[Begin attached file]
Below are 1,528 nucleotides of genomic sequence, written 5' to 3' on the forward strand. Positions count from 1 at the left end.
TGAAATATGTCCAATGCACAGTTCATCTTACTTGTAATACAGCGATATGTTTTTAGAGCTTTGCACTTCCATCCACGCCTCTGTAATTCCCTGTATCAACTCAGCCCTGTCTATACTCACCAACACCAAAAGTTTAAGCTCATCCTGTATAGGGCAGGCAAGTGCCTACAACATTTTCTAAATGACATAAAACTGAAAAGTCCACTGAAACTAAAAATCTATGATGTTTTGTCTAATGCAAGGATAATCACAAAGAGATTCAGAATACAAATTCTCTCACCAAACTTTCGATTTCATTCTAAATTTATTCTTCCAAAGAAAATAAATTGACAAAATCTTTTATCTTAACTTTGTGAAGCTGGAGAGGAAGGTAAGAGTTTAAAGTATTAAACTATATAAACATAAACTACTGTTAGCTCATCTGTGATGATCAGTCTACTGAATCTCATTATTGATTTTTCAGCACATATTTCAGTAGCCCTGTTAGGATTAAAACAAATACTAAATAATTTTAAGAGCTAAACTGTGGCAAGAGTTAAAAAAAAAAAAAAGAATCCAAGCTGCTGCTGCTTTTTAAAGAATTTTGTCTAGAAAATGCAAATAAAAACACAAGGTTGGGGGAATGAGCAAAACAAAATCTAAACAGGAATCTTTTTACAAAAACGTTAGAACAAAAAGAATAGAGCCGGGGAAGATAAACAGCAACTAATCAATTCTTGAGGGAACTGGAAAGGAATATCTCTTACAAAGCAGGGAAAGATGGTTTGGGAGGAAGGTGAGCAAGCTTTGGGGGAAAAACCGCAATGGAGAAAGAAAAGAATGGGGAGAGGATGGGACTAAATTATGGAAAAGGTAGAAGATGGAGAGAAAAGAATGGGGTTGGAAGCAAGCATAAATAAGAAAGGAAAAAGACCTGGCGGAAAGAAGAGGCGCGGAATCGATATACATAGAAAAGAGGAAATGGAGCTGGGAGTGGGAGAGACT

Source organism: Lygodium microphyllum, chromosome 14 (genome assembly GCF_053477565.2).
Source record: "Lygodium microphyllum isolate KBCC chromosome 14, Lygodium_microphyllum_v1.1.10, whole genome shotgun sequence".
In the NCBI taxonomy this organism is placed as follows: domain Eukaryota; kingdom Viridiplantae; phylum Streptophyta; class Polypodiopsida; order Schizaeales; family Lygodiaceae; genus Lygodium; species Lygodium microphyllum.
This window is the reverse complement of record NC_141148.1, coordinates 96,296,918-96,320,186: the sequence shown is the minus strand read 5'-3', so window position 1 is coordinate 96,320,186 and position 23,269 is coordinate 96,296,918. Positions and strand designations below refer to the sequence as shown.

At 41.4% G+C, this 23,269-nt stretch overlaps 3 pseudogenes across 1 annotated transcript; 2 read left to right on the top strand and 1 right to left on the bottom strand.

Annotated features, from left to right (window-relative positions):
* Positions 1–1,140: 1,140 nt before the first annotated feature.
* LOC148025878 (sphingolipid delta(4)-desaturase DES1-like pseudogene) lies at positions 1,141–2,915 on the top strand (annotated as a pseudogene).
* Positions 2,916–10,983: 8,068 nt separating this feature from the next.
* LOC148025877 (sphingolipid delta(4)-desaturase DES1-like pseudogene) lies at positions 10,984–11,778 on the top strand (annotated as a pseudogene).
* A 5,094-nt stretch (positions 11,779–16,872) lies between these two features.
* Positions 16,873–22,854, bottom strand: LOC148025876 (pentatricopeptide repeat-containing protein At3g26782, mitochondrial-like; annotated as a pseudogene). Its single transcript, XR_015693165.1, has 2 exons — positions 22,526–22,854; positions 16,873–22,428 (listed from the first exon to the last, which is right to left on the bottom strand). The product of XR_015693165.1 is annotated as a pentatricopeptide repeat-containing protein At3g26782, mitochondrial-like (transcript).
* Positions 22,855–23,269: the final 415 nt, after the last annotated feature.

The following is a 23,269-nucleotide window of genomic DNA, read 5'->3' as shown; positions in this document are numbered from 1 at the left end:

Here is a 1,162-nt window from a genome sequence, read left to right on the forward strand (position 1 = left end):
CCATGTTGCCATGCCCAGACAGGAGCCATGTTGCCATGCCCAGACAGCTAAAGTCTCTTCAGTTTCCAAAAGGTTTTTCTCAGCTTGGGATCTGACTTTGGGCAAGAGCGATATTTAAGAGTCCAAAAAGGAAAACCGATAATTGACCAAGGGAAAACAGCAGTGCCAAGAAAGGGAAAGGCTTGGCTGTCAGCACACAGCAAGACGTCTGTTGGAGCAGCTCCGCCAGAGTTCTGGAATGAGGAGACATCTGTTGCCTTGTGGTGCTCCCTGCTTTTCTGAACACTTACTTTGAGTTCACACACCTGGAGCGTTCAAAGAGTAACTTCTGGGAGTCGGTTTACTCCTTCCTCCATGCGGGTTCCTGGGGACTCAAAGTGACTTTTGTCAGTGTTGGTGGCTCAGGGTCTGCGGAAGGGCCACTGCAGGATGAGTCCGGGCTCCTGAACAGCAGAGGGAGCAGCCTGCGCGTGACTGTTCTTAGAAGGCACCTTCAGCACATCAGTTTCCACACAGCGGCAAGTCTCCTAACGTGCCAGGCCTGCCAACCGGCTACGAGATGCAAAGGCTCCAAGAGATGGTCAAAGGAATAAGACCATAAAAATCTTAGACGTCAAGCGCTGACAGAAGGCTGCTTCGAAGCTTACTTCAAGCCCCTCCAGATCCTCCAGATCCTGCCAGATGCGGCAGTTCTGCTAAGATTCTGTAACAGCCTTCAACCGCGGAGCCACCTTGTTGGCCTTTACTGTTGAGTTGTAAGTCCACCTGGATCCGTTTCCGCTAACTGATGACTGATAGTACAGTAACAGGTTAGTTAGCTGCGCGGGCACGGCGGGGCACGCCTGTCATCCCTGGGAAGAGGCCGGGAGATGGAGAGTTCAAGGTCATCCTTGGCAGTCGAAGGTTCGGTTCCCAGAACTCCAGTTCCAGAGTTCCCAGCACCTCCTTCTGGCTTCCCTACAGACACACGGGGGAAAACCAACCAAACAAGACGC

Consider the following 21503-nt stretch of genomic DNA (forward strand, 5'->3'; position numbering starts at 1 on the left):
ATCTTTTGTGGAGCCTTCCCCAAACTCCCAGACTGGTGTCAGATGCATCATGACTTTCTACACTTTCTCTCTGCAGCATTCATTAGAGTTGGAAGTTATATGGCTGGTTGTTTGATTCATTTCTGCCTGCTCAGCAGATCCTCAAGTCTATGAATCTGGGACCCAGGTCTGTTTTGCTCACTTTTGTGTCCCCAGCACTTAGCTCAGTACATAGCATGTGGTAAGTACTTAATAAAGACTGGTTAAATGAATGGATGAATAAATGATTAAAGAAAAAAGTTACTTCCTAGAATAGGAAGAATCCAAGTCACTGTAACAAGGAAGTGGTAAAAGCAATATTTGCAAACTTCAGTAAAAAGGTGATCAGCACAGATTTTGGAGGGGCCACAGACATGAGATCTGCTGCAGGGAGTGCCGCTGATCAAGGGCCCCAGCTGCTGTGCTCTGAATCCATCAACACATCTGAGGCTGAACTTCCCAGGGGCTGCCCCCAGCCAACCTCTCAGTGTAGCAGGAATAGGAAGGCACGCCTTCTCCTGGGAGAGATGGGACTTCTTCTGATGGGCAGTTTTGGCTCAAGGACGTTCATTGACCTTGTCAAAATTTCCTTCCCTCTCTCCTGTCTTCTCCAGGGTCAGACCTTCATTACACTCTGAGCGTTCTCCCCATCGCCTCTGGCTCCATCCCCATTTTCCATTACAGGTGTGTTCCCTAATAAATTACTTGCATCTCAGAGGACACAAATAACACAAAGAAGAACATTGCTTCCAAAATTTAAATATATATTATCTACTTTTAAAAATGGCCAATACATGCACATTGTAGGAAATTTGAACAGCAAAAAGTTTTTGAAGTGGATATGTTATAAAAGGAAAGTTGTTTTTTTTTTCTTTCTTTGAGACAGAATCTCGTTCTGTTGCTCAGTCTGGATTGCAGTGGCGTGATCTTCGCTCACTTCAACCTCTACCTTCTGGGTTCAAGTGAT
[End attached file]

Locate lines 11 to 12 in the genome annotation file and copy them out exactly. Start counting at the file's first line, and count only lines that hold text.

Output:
* Positions 2,916–10,983: 8,068 nt separating this feature from the next.
* LOC148025877 (sphingolipid delta(4)-desaturase DES1-like pseudogene) lies at positions 10,984–11,778 on the top strand (annotated as a pseudogene).